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Lucas Bigos was not a theater kid in high school—never in drama club, never in the school play. But something clicked his senior year at Lane Tech. That’s when he took a theater class at his high school to satisfy an elective requirement. A year later, the non-theater kid, currently a first-year student in computer engineering at UIC, is one of three young playwrights whose work is being premiered at Pegasus Theatre Chicago’s 36th annual Young Playwrights Festival.
The germ for his play, Terms and Conditions, came to him while he was setting up an online account on Etsy. “I saw the terms and conditions list on their [signup page]” Bigos tells me, speaking carefully, measuring each word, sounding very much like the clear-thinking, cool-headed engineer he would like to become. “And I thought about how there are other companies like Amazon where there’s so many things in the terms and conditions list that you probably don’t read but probably are pretty important. You just say yes without even a thought. I wanted to do something with that.”
The play that Bigos wrote impressed his teacher Kirsten Hanson. “It’s really futuristic,” Hanson enthuses. “It’s kind of Orwellian in what happens when this artificial intelligence takes over our lives. We sign off on those terms and conditions so quickly, we never read them carefully. This character checks the box, and then this AI takes over his life. It was a really great play. When I saw it I did approach Lucas, and I’m like, ‘You really need to submit this to Pegasus [Theatre’s Young Playwright Festival].’ And I think he was surprised.” He was even more surprised when he got word from the Young Playwrights Festival that his play had been accepted.
36th Young Playwrights Festival
Preview Wed 1/4 7:30 PM, opening Sat 1/7 7:30 PM, then Fri 7:30 PM and Sat 3 and 7:30 PM through 1/28, Chicago Dramatists, 765 N. Aberdeen, 773-878-8864, pegasustheatrechicago.org, $15-$30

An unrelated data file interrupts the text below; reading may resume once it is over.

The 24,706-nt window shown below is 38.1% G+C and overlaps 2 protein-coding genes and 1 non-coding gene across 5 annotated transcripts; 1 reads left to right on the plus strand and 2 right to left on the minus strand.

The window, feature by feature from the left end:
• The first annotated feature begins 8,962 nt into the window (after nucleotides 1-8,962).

On the bill with Bigos is Elliott Valadez. Oddly enough, Valadez is also a first-year engineering student, at U of I in Urbana-Champaign. In high school, he was also not in any way a drama club kid. He didn’t even think of himself as a writer when he submitted his play to the Young Playwrights Festival.
“I was not expecting anything to come of this,” Valadez tells me. Valadez does not sound like an engineer; he sounds like that earnest, enthusiastic A student who routinely raises the curve on the final. He is so upbeat he practically sings when he speaks. “When I learned that there were actually things that were coming of this, I was just over the moon and was immediately like, oh man, this is happening.”
“I have not really had very much experience writing,” he admits, grinning. “I am not an English major. I am actually an aerospace major.” The play that got him into the festival, Dead Boy Walking, was the first play he had ever written.
Like Bigos, he wrote the piece his senior year in a required elective course (creative writing), at Whitney Young. “So we did everything from poetry to playwriting,” Valadez chirps, “and this [his winning play] was like our big final project at the end of the year.” Valadez, too, was prompted by his teacher, Elizabeth Danesh, to submit his play. And like Bigos, he made the final three.
In contrast, Jonathan Soco, the third young playwright in the festival, is very much a theater kid. He speaks in the deep, resonant, reassuring tones of a seasoned anchorman. (Think a young Bill Kurtis.) He seems to know the power of his voice—he is studying broadcast journalism at the University of Indiana—but he is not vain about it. He has been performing in musicals since the sixth grade and appeared in productions every year at Lane Tech, where teacher Julie Allen encouraged him to submit his play. Most notably, he played the narrator (of course) in the school’s production of Into the Woods.
“My play is called Another Star in the Sky,” Soco explains. “It is a sort of sci-fi future play about these two scientists who are working aboard a space station when aliens start trying to invade [the Earth] and [the scientists] have to find a way to stop them and potentially save all of humanity.”
So what accounts for the high percentage of students with little to no prior experience in theater getting into the fest? Is this a regular thing with the Young Playwrights Festival?
In a way it is. The Young Playwrights Festival is, by design, an event tailor-made for adolescents who are very much a work in progress, still growing, and still discovering who they are. It is hard to predict what they will do next or how they will develop. Students who think of themselves as engineers (as Bigos and Valadez do) may also be nascent theater artists. Or vice versa.
For 36 years the Young Playwrights Festival has been working to guide would-be writers, kindle their creativity, and turn them into young playwrights. And then they showcase the best of the best in a full, professional production.